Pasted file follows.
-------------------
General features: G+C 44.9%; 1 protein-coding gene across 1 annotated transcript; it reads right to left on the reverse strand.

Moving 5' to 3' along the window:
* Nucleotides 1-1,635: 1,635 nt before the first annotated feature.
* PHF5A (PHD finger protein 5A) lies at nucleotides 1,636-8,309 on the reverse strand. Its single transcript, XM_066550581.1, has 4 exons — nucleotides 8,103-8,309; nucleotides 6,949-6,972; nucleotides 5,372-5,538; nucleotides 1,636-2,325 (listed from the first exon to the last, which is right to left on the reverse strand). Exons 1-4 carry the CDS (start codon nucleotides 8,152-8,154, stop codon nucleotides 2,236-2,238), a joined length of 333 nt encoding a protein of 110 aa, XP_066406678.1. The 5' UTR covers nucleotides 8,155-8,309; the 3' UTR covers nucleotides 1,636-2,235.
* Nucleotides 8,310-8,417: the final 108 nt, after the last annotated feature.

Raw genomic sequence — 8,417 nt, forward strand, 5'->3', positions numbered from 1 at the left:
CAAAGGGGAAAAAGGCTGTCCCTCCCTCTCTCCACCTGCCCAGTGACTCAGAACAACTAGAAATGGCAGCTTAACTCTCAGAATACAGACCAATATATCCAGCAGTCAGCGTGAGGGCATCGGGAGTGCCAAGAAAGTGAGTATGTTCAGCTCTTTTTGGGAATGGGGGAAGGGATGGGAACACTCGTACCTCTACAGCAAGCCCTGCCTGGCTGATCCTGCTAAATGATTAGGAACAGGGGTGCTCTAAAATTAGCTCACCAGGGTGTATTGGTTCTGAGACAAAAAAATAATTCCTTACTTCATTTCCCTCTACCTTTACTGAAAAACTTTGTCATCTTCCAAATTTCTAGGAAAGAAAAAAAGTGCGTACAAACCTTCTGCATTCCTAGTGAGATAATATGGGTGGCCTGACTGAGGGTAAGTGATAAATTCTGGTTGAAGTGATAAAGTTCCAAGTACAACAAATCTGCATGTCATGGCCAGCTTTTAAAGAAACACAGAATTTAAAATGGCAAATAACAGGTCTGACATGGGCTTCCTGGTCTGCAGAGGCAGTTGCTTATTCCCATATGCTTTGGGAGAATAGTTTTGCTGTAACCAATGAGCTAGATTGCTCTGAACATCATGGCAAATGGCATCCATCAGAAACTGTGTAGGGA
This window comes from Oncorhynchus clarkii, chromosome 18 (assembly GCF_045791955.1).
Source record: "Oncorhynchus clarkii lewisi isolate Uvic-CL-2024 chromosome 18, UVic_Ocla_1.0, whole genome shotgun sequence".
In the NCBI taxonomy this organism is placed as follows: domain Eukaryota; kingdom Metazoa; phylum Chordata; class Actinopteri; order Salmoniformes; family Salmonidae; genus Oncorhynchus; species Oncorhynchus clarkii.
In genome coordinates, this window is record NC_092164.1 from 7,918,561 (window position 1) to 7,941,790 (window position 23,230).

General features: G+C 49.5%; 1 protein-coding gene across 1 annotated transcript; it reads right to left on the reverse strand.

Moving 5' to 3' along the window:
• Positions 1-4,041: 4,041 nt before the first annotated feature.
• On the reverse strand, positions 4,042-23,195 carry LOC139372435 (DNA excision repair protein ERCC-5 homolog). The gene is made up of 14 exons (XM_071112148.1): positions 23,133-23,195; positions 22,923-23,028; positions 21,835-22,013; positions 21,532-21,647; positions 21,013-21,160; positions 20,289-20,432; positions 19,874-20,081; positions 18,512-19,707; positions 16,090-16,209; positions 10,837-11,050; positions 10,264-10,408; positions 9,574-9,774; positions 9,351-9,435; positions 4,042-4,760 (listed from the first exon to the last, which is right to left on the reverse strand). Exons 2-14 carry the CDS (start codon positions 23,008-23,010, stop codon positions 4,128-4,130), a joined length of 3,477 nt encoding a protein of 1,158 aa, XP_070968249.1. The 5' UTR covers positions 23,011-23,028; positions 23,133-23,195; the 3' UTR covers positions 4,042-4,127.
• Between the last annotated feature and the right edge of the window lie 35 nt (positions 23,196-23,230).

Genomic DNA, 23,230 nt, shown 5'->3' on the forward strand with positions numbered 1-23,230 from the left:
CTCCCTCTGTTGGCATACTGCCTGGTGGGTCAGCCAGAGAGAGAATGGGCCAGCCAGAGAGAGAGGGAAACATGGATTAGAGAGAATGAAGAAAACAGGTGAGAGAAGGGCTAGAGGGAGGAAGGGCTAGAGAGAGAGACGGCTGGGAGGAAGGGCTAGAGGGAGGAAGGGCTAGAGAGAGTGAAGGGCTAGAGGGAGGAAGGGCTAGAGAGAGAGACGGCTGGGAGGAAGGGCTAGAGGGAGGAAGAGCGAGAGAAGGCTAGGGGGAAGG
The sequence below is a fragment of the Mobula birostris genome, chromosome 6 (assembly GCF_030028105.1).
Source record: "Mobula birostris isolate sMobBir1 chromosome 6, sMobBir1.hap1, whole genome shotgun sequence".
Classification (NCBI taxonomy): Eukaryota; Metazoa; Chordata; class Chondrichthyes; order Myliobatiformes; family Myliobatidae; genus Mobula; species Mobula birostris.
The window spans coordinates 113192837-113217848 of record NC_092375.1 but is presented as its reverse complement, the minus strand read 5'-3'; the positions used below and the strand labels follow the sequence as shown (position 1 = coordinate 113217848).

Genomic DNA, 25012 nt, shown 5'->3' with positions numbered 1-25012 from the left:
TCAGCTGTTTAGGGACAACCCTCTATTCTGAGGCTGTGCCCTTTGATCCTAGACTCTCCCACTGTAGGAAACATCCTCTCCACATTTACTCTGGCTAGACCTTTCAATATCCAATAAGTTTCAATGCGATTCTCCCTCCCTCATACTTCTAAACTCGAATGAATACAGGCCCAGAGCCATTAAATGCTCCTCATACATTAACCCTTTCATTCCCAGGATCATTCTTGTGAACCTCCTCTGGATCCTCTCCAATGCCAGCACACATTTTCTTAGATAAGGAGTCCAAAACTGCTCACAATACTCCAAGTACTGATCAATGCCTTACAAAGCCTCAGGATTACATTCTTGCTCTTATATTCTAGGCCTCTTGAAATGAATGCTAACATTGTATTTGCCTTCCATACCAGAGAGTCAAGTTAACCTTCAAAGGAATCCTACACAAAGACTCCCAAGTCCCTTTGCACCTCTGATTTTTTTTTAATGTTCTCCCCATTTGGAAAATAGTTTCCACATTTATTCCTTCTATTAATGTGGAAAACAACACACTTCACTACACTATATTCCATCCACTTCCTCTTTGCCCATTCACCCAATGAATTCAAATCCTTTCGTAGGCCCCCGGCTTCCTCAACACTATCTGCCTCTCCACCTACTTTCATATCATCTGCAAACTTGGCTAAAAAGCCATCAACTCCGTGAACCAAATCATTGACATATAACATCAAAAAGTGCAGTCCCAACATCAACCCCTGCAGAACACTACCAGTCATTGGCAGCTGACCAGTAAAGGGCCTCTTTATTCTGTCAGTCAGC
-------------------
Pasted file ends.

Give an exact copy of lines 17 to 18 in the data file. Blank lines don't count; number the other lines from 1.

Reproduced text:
Genomic DNA, 23,230 nt, shown 5'->3' on the forward strand with positions numbered 1-23,230 from the left:
CTCCCTCTGTTGGCATACTGCCTGGTGGGTCAGCCAGAGAGAGAATGGGCCAGCCAGAGAGAGAGGGAAACATGGATTAGAGAGAATGAAGAAAACAGGTGAGAGAAGGGCTAGAGGGAGGAAGGGCTAGAGAGAGAGACGGCTGGGAGGAAGGGCTAGAGGGAGGAAGGGCTAGAGAGAGTGAAGGGCTAGAGGGAGGAAGGGCTAGAGAGAGAGACGGCTGGGAGGAAGGGCTAGAGGGAGGAAGAGCGAGAGAAGGCTAGGGGGAAGG